The Delaware Constitution guarantees a stronger constitutional right to remain silent than does the U.S. Constitution. The recent case cited below, in which the Delaware Supreme Court overturned a lower court decision, was decided based upon the right to remain silent and not because the defendant's request to talk with his mother in some way was the same as a request to talk with an attorney.
Robert W. Draper, the Defendant, repeatedly said to police that he wanted to talk to his mother before he talked to police. This left it ambiguous as to whether he was invoking his right to remain silent, according to the Delaware Supreme Court decision. Under the federal constitution, the police would have been authorized to continue to question him. But Delaware's Constitution requires that when it is ambiguous, the police must clarify the situation before they may proceed with interrogation. In this case, there was never a clarification and the police continued with interrogation until there was a confession. Therefore the State must go back and proceed without the confession. It wouldn't have made any difference if the Defendant had said, " I won't talk with you until after I have had a drink of water", the legal point is that he said he didn't want to talk. This really had nothing to do with his mother.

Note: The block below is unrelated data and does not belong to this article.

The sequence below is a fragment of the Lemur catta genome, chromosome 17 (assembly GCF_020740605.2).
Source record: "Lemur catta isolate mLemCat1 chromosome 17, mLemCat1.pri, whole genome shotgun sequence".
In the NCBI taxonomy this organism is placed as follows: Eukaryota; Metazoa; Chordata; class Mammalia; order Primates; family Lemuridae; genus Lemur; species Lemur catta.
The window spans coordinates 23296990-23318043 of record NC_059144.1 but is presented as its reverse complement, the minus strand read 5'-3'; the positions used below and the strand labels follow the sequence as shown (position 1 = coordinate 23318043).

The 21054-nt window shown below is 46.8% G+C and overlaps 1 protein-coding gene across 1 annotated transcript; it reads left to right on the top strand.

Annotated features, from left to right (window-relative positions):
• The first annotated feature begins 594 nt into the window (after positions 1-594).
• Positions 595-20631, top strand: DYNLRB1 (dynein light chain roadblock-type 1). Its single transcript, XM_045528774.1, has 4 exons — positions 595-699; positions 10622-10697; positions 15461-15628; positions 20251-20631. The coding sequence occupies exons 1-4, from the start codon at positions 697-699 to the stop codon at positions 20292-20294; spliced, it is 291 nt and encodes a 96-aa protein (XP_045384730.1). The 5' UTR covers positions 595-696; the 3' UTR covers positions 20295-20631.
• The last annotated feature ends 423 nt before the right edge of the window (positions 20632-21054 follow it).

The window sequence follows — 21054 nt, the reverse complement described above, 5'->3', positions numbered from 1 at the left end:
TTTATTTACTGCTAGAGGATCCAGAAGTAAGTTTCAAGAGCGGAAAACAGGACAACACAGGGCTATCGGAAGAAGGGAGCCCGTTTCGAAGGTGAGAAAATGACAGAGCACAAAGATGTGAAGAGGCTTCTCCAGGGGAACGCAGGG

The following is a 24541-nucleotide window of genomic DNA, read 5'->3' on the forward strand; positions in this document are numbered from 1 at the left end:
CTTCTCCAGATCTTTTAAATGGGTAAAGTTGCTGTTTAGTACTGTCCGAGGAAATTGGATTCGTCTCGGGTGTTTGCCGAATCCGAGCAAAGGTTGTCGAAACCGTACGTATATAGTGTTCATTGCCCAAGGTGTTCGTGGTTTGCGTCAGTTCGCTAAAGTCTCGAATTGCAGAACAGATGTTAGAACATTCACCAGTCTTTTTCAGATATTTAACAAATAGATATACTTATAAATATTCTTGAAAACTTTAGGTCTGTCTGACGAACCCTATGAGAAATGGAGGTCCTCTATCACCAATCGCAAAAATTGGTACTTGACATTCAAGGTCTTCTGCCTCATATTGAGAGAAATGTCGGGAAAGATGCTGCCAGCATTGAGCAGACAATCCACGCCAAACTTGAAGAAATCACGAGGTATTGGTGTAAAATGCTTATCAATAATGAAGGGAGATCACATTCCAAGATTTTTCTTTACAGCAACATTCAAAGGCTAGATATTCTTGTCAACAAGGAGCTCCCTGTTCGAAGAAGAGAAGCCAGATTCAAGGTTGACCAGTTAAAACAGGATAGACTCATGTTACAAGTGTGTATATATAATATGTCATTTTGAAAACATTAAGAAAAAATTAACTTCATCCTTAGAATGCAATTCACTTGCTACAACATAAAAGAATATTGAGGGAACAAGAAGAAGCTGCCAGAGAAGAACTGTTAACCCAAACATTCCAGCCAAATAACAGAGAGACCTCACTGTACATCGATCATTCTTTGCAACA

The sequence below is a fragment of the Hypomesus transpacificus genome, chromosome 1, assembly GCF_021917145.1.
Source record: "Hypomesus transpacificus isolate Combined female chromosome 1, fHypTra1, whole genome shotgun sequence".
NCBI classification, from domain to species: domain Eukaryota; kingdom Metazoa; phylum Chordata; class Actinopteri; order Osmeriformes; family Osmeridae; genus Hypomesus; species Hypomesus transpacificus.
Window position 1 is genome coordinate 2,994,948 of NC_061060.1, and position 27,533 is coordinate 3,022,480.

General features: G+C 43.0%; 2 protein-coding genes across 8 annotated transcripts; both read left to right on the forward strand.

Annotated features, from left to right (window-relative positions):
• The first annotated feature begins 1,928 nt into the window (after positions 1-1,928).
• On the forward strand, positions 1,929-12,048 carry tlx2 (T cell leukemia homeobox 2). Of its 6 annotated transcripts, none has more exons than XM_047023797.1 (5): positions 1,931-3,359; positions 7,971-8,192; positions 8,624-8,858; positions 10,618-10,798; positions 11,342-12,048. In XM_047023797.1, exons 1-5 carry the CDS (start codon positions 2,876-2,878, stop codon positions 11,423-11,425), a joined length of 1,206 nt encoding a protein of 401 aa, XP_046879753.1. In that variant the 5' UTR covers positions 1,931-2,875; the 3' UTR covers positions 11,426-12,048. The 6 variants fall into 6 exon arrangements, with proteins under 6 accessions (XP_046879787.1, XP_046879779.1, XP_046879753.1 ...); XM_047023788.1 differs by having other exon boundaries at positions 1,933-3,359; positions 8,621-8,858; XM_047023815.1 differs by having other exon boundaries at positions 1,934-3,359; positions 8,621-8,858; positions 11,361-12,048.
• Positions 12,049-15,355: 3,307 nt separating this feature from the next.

Now, if his mother was an attorney we would have a different kettle of fish.